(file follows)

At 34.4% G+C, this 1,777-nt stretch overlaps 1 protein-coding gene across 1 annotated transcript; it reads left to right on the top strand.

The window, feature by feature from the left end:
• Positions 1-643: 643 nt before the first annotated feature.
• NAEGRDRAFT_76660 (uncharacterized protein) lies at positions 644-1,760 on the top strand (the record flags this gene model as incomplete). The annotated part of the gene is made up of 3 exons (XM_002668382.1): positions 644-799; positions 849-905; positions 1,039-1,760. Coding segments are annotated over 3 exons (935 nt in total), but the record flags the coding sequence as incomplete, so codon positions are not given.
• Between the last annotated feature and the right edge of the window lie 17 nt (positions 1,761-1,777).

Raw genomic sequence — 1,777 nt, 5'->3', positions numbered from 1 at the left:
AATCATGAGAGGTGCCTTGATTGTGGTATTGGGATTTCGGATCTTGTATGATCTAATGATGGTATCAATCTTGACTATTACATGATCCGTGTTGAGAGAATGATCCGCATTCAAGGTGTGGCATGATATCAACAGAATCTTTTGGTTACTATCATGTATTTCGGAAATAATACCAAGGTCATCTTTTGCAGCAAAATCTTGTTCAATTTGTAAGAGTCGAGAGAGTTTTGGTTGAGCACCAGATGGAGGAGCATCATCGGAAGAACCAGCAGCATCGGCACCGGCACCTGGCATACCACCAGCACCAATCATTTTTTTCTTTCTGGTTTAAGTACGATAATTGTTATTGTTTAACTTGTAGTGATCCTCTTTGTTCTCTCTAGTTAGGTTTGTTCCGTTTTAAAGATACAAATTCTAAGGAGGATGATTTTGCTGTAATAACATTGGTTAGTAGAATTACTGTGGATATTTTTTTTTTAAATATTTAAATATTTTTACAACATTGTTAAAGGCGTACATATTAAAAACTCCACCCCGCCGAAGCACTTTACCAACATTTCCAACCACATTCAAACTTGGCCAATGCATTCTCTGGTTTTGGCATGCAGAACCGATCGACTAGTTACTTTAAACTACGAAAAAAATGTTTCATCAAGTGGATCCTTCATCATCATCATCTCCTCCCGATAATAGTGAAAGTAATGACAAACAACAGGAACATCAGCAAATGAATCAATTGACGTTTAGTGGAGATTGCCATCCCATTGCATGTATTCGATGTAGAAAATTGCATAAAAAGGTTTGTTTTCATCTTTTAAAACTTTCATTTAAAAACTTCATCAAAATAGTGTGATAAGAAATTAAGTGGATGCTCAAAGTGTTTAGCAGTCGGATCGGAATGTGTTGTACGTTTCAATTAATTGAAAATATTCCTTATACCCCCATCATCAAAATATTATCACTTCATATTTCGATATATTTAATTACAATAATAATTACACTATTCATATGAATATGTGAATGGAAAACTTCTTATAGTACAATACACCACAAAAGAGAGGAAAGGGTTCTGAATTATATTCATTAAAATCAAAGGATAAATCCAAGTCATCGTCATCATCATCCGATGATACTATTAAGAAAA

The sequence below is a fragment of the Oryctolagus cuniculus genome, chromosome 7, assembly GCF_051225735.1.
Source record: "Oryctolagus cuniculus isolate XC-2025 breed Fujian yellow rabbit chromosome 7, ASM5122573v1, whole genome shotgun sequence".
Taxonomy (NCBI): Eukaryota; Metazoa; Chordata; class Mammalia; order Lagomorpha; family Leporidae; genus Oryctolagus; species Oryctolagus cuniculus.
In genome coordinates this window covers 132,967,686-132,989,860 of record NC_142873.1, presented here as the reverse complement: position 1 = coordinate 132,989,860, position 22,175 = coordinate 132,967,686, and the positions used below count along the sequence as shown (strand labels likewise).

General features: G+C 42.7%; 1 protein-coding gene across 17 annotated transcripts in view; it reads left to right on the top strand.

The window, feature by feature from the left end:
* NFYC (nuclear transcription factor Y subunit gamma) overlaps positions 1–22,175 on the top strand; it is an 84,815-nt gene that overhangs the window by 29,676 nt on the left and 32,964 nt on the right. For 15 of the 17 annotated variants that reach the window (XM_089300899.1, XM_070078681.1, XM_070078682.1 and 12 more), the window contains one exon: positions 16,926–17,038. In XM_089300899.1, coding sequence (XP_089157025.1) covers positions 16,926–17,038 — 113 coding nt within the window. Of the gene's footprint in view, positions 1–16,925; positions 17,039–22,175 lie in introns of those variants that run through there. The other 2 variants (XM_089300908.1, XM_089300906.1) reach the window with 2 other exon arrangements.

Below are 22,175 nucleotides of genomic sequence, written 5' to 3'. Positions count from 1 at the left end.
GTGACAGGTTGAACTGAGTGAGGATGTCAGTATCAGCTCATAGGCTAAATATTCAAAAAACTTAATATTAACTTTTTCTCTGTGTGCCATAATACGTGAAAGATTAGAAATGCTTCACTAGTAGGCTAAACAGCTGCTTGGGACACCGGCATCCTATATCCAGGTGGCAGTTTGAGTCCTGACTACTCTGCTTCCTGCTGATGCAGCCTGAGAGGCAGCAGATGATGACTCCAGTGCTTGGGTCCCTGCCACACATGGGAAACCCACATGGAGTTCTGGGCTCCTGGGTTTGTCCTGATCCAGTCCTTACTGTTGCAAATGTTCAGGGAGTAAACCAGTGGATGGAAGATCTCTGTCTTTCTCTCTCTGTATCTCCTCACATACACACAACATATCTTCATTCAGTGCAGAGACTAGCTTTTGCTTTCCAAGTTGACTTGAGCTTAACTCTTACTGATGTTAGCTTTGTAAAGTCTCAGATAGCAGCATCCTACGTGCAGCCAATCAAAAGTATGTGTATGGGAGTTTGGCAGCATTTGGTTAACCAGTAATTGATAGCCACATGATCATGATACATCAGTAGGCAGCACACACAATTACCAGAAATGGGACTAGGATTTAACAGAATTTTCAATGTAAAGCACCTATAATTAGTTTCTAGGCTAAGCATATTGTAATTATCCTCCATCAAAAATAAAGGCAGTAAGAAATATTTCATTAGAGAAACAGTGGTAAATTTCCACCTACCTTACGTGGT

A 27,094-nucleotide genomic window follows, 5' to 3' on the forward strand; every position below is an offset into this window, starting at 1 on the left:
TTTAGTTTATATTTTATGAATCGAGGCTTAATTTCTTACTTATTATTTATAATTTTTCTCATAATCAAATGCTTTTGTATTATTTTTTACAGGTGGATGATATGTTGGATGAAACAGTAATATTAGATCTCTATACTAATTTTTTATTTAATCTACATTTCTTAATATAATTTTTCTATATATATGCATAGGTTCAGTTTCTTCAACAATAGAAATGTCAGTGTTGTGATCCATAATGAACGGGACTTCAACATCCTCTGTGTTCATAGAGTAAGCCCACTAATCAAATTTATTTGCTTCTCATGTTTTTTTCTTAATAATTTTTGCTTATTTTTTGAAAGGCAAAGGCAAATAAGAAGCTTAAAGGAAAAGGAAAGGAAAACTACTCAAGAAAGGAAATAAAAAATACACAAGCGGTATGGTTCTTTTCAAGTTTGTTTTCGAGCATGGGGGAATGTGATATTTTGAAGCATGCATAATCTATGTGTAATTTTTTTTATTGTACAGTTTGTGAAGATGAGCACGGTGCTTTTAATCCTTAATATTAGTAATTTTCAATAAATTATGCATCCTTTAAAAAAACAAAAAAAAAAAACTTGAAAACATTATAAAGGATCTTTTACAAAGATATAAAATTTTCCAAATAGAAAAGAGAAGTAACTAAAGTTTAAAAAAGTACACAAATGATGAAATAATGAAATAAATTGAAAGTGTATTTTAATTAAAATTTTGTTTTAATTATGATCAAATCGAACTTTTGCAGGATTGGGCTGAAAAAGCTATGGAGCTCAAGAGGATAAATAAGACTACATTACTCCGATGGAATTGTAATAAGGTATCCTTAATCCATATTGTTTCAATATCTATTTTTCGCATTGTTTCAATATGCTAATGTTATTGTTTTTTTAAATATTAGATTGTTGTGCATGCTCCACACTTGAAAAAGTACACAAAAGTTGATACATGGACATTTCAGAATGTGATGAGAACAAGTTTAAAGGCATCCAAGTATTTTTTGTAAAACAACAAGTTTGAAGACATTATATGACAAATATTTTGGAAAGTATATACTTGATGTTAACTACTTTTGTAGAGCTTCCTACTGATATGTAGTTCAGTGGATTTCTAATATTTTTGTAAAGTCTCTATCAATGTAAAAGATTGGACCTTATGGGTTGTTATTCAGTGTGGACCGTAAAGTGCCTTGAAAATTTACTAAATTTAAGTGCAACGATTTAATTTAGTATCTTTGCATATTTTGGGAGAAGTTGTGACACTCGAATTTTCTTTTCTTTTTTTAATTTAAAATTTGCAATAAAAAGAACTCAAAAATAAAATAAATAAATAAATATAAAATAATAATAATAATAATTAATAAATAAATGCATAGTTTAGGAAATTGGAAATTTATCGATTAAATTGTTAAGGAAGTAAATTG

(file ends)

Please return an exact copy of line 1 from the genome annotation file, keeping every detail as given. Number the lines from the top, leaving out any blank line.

At 34.4% G+C, this 1,777-nt stretch overlaps 1 protein-coding gene across 1 annotated transcript; it reads left to right on the top strand.